Location restriction:Building a private practice is a long-term commitment. Should you decide to relocate, you will need to go through the process of selling your practice and transferring your patients, and then start from scratch in your new city. This can be time-consuming and expensive, so it is best to start your practice in a place you’re sure you want to be long-term.

Business requirements:A private dental practice is a small business. You must comply with federal, state, and local ordinances in everything from insurance requirements to zoning laws to building codes. You are responsible for hiring, training, and firing your entire staff. You must deal with late accounts, financing programs, and all of the monthly bills. You might decide to hire a business manager to handle these items day to day, but you are the one with ultimate responsibility for them.

Scheduling considerations:Patients like to visit the dentist when they have free time. Depending on your patient demographics, you might find it necessary to stay open late or provide Saturday hours to keep your patients happy. You might find it difficult to take a vacation, as it could mean shifting patients temporarily to another dentist or risking them deciding to find a new dentist.

Neither an MSO nor a private practice is a perfect solution for dentists. Both have major pros and cons. The best way to decide what to do is spend some time soul-searching to determine which factors are truly the most important to you.

Ascent Dental Solutions today at (800) 983-4126 to learn how Dr. Coughlin can help.

Buying into a Dental Practice: What to Expect

Most often, dentists going into private practice work alone. Buying an existing dental practice is a fairly straightforward process with a short transition period. Sometimes, though, the opportunity arises to join an existing dental practice with one or more dentists. This is more complex, as you will all be working and sharing equity together.

In many cases, a dentist buying into a dental practice will go through a slow testing process, where the new dentist and the existing dentists work alongside each other for a period of time before the buy in is completed. This is known as an associateship. The associateship to ownership process is typically divided into three phases.

Honeymoon Phase

The honeymoon phase allows everyone to get acquainted and see how they work together. The new dentist will sign an associate employment agreement that details the new dentist’s responsibilities and compensation. This is the time to explore each other’s philosophies, treatment methodologies, and business practices to determine if the partnership is the right fit.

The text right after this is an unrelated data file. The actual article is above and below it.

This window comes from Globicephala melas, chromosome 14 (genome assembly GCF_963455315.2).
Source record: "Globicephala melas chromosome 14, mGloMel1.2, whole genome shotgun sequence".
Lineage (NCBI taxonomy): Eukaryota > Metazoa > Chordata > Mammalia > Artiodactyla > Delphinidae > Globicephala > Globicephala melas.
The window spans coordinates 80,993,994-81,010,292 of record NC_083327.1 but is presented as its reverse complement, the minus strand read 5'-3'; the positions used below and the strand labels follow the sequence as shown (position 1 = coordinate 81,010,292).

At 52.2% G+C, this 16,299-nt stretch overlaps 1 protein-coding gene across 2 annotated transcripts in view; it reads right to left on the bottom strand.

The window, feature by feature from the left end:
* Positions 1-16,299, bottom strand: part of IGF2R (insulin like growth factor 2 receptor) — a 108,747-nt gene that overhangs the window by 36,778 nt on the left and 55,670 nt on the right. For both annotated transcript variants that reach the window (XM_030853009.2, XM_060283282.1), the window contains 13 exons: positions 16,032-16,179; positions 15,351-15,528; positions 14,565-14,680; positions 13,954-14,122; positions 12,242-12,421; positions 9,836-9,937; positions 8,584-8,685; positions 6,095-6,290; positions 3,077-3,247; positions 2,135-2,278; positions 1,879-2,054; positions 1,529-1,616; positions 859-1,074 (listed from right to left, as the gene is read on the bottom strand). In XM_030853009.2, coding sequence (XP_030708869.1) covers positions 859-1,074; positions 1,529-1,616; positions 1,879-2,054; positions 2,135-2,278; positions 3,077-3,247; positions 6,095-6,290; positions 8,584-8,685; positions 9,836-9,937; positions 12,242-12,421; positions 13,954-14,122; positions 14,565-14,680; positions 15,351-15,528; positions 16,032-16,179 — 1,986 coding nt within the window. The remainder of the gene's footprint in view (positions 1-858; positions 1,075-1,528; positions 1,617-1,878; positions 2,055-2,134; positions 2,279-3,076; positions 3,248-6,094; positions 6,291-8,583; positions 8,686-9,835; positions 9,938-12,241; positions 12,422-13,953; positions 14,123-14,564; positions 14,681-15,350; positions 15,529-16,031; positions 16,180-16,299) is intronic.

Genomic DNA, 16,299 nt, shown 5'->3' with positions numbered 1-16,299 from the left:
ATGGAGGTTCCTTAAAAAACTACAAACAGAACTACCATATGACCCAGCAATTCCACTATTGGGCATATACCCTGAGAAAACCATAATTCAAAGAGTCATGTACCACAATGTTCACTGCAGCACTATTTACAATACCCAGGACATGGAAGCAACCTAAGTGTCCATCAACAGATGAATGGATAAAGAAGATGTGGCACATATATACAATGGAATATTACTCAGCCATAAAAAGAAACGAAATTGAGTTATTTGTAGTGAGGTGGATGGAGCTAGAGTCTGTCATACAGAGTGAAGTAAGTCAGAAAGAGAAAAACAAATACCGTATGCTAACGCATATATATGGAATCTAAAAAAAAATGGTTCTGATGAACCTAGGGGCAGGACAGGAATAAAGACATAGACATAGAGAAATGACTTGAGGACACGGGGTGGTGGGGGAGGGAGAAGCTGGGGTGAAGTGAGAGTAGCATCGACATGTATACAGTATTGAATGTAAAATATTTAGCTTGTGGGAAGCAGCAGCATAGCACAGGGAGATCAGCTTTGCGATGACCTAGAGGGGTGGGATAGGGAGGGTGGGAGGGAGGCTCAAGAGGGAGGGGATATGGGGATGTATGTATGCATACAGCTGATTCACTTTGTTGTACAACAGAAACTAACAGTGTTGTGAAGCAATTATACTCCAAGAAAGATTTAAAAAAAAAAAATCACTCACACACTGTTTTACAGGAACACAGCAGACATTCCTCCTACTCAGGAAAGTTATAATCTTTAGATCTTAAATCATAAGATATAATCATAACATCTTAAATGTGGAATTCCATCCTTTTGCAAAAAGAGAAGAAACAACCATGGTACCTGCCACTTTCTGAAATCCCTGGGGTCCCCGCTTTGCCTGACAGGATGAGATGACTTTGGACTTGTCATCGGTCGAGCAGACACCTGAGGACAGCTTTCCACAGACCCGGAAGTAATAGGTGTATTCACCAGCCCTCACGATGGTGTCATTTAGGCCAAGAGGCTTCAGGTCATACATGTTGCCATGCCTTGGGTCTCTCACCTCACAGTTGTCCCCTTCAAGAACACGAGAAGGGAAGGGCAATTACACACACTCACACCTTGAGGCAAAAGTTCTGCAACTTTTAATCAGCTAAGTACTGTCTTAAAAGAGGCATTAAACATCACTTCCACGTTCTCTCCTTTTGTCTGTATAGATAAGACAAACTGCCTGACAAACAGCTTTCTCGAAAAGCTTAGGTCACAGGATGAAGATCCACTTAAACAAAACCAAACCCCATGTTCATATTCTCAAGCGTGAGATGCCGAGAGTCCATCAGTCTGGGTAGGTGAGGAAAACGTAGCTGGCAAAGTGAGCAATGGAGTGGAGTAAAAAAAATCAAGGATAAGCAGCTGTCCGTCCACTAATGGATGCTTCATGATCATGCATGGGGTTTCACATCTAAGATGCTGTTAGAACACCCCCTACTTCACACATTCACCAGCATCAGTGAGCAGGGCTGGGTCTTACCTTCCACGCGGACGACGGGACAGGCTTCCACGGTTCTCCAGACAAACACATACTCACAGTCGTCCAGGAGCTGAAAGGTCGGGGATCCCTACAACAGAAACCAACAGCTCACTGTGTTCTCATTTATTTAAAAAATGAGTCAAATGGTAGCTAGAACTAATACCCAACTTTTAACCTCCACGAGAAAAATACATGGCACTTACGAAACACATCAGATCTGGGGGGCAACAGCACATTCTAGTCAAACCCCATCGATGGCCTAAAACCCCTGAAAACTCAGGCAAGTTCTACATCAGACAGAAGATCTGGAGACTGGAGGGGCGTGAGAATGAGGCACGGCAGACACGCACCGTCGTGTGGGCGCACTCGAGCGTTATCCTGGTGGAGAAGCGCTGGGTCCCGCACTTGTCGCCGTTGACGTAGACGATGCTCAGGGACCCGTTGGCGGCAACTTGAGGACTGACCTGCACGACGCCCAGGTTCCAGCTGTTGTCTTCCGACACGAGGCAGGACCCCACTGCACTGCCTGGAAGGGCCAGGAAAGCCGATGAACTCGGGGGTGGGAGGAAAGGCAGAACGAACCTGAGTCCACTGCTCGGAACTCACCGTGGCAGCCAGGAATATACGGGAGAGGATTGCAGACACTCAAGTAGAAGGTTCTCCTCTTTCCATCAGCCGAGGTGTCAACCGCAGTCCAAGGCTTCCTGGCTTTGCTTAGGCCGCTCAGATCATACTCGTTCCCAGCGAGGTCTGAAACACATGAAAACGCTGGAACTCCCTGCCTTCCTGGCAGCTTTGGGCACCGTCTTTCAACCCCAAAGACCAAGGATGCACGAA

This is also when all parties should discuss the parameters of a future buy in, as well as exit strategies. The goal here is to find a way for the new dentist to come into a full equity share without disrupting the business, and for either side to exit with minimal impacts to anyone.

Commitment Phase

A few months into the new arrangement, if things are working well, it is time to move into the commitment phase. As this point, a Letter of Intent is signed that details the terms of the buy in. This should also include a provision for the associate to move immediately to buy in should the senior dentist become disabled or pass away, ensuring that everyone’s interests are protected.

Other necessary paperwork includes an employment agreement revision and a practice management agreement. The goal for this phase is to spell everything out on paper so that the buy in is seamless and future hiccups are anticipated and provided for.

The commitment phase normally lasts 6 to 18 months, depending on the complexity of the existing practice and how long it takes to file all legal paperwork. If any current dentists are leaving the practice, arrangements must be made to transfer patient records and referral sources, which could extend the timeline.

Buy in Phase

The buy in phase is when the associate officially becomes a full partner. If the honeymoon phase and commitment phase were handled properly, the buy in phase should be smooth. The goal here is to allow the new partner to focus on becoming part of the team, and the team to focus on including the new partner, rather than drowning in forgotten or neglected paperwork.

Adding a new partner to an existing dental practice is a challenge for both the practice and the new dentist. However, slowing down and taking the process step by step can set up both sides for success. Clear communication, honesty, and a bit of patience will help to ensure that the transition is everything you hoped it would be.

Ascent Dental Solutions is a full-service agency dedicated to helping dentists build their practices and map out their careers. It is the brainchild of Dr. Kevin Coughlin, who earned his doctorate at Tufts University School of Dental Medicine and currently serves as a faculty member there. While Dr. Coughlin continues to practice dentistry as the principal owner of the 14-location Baystate Dental PC, he has a strong passion for helping fellow dentists maximize their success. If you are interested in learning how to take your dental practice to the next level, please contact Ascent Dental Solutions today at (800) 983-4126 to learn how Dr. Coughlin can help.